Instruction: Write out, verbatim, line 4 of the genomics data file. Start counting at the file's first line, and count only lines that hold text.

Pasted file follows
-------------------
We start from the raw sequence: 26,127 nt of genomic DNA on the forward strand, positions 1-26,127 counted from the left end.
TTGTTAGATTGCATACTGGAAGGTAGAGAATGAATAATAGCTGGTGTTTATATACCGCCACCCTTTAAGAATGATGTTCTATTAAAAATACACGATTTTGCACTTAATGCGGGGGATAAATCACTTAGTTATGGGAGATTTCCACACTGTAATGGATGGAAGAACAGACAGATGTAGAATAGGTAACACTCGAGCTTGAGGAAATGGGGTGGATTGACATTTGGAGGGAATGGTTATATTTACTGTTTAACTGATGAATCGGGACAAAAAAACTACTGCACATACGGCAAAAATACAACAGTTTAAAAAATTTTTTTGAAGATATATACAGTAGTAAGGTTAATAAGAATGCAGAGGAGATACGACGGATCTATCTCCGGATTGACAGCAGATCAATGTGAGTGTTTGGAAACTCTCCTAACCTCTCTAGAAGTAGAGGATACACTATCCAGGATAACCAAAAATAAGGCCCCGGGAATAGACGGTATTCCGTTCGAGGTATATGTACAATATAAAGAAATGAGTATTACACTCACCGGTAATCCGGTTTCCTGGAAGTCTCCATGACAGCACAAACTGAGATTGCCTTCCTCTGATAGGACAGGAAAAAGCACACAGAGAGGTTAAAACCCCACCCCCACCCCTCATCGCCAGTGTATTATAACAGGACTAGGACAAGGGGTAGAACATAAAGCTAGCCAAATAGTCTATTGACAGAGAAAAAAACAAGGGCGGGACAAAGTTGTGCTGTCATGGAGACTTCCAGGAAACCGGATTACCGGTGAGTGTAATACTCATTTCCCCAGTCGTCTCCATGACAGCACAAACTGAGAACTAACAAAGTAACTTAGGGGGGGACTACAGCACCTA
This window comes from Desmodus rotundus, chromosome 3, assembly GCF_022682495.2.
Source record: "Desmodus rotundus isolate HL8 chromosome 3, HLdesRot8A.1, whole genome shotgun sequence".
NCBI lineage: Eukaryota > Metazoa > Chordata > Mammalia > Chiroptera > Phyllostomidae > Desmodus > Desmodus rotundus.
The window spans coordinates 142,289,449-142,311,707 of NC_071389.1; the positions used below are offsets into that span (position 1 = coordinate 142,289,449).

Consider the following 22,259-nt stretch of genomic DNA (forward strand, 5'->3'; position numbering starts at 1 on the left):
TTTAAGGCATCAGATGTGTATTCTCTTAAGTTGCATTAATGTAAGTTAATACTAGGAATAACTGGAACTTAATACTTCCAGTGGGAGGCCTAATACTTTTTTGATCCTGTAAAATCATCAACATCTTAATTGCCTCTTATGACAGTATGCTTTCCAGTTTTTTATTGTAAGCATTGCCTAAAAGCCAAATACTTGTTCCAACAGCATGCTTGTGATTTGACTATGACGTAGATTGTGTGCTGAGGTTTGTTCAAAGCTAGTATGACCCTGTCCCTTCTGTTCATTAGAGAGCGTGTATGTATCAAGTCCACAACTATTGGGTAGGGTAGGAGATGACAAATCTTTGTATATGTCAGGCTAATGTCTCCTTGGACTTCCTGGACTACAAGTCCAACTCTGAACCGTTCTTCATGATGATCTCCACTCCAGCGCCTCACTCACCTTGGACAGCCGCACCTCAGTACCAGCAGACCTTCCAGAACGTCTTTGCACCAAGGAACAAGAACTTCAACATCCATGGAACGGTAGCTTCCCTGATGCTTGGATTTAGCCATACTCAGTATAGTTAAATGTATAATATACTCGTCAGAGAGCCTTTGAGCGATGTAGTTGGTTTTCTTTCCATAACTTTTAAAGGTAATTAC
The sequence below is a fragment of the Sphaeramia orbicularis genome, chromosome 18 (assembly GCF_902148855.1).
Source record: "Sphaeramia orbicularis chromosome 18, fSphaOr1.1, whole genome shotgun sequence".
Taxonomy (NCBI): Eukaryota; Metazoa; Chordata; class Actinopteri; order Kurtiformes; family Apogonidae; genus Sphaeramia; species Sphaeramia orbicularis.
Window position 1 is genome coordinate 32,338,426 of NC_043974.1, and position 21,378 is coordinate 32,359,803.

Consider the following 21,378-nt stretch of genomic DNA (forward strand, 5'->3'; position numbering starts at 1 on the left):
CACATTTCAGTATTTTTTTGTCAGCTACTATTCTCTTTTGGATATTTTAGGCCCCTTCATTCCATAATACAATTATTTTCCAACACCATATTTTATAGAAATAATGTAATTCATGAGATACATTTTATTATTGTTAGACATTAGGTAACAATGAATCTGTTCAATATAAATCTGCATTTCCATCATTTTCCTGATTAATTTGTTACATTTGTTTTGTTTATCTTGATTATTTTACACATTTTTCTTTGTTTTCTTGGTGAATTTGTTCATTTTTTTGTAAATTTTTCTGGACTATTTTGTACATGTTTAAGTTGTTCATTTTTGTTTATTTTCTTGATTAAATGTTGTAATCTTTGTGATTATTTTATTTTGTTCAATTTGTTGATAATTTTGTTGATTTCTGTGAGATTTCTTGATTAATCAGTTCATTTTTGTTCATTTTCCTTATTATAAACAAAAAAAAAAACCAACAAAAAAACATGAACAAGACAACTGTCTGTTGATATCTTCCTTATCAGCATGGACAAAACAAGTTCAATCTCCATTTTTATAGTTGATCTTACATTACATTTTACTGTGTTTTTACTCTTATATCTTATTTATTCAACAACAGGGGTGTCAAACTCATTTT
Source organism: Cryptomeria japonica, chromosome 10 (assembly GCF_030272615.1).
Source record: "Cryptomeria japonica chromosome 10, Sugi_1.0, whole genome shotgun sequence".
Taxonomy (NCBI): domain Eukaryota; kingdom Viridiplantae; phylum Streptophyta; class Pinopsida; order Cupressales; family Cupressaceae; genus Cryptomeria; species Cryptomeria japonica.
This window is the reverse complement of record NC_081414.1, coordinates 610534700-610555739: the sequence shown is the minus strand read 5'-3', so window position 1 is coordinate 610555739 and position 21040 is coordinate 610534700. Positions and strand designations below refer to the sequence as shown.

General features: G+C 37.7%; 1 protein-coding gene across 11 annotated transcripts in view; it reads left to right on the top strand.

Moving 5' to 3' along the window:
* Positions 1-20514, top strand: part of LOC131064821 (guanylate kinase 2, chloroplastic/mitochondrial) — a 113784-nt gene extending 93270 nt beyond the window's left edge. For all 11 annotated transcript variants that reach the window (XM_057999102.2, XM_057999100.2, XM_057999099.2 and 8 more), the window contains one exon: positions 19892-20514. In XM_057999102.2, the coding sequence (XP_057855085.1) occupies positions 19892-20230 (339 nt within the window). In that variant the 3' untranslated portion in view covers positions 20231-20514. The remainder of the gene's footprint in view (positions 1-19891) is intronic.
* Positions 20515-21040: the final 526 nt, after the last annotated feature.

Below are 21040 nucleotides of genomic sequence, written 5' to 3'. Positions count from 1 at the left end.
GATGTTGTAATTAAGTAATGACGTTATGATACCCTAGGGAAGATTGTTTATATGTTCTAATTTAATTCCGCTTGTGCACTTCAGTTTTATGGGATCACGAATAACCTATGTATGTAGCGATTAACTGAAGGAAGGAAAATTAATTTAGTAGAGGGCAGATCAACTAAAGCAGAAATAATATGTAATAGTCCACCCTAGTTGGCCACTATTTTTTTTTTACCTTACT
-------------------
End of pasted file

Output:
Source record: "Desmodus rotundus isolate HL8 chromosome 3, HLdesRot8A.1, whole genome shotgun sequence".